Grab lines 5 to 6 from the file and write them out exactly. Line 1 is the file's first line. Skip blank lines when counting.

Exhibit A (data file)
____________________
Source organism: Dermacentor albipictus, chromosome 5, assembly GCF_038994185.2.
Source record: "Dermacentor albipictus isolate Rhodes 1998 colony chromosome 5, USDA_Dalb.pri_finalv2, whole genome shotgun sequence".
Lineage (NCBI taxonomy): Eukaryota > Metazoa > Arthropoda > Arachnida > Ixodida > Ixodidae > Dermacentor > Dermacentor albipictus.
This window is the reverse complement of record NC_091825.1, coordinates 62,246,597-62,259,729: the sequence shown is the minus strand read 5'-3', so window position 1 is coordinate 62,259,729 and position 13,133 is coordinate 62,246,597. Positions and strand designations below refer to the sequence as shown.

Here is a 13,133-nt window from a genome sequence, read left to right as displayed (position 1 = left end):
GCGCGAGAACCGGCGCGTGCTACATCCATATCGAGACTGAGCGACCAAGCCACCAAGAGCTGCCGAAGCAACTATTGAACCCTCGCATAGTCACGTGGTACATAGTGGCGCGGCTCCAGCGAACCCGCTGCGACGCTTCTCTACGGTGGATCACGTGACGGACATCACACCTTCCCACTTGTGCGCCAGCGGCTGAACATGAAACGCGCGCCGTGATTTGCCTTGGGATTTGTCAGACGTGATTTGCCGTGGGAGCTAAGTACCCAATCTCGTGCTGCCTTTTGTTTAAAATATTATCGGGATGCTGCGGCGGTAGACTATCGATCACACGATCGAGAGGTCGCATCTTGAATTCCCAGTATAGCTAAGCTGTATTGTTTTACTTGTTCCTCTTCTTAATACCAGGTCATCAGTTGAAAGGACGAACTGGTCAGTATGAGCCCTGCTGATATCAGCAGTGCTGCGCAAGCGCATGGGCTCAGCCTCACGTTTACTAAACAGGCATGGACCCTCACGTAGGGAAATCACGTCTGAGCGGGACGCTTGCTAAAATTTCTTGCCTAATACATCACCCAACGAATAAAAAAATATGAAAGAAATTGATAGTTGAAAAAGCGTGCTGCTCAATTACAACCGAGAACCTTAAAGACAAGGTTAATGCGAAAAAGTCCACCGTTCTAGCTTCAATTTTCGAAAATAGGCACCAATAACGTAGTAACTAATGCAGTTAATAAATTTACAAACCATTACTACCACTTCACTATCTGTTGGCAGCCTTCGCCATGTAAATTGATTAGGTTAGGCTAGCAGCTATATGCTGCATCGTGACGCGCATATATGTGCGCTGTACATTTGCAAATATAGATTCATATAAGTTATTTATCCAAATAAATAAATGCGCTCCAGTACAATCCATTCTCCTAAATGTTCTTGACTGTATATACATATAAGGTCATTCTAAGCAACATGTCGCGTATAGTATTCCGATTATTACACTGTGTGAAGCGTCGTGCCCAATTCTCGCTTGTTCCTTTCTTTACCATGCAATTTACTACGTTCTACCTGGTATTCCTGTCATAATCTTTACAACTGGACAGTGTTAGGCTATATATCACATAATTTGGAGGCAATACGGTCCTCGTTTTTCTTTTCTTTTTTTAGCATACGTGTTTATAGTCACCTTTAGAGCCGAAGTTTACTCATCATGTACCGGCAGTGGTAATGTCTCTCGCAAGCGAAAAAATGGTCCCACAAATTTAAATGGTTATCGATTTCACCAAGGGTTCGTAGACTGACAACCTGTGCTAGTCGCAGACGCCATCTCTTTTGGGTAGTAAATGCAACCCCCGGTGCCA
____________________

Here is a 13,133-nt window from a genome sequence, read left to right as displayed (position 1 = left end):
GCGCGAGAACCGGCGCGTGCTACATCCATATCGAGACTGAGCGACCAAGCCACCAAGAGCTGCCGAAGCAACTATTGAACCCTCGCATAGTCACGTGGTACATAGTGGCGCGGCTCCAGCGAACCCGCTGCGACGCTTCTCTACGGTGGATCACGTGACGGACATCACACCTTCCCACTTGTGCGCCAGCGGCTGAACATGAAACGCGCGCCGTGATTTGCCTTGGGATTTGTCAGACGTGATTTGCCGTGGGAGCTAAGTACCCAATCTCGTGCTGCCTTTTGTTTAAAATATTATCGGGATGCTGCGGCGGTAGACTATCGATCACACGATCGAGAGGTCGCATCTTGAATTCCCAGTATAGCTAAGCTGTATTGTTTTACTTGTTCCTCTTCTTAATACCAGGTCATCAGTTGAAAGGACGAACTGGTCAGTATGAGCCCTGCTGATATCAGCAGTGCTGCGCAAGCGCATGGGCTCAGCCTCACGTTTACTAAACAGGCATGGACCCTCACGTAGGGAAATCACGTCTGAGCGGGACGCTTGCTAAAATTTCTTGCCTAATACATCACCCAACGAATAAAAAAATATGAAAGAAATTGATAGTTGAAAAAGCGTGCTGCTCAATTACAACCGAGAACCTTAAAGACAAGGTTAATGCGAAAAAGTCCACCGTTCTAGCTTCAATTTTCGAAAATAGGCACCAATAACGTAGTAACTAATGCAGTTAATAAATTTACAAACCATTACTACCACTTCACTATCTGTTGGCAGCCTTCGCCATGTAAATTGATTAGGTTAGGCTAGCAGCTATATGCTGCATCGTGACGCGCATATATGTGCGCTGTACATTTGCAAATATAGATTCATATAAGTTATTTATCCAAATAAATAAATGCGCTCCAGTACAATCCATTCTCCTAAATGTTCTTGACTGTATATACATATAAGGTCATTCTAAGCAACATGTCGCGTATAGTATTCCGATTATTACACTGTGTGAAGCGTCGTGCCCAATTCTCGCTTGTTCCTTTCTTTACCATGCAATTTACTACGTTCTACCTGGTATTCCTGTCATAATCTTTACAACTGGACAGTGTTAGGCTATATATCACATAATTTGGAGGCAATACGGTCCTCGTTTTTCTTTTCTTTTTTTAGCATACGTGTTTATAGTCACCTTTAGAGCCGAAGTTTACTCATCATGTACCGGCAGTGGTAATGTCTCTCGCAAGCGAAAAAATGGTCCCACAAATTTAAATGGTTATCGATTTCACCAAGGGTTCGTAGACTGACAACCTGTGCTAGTCGCAGACGCCATCTCTTTTGGGTAGTAAATGCAACCCCCGGTGCCA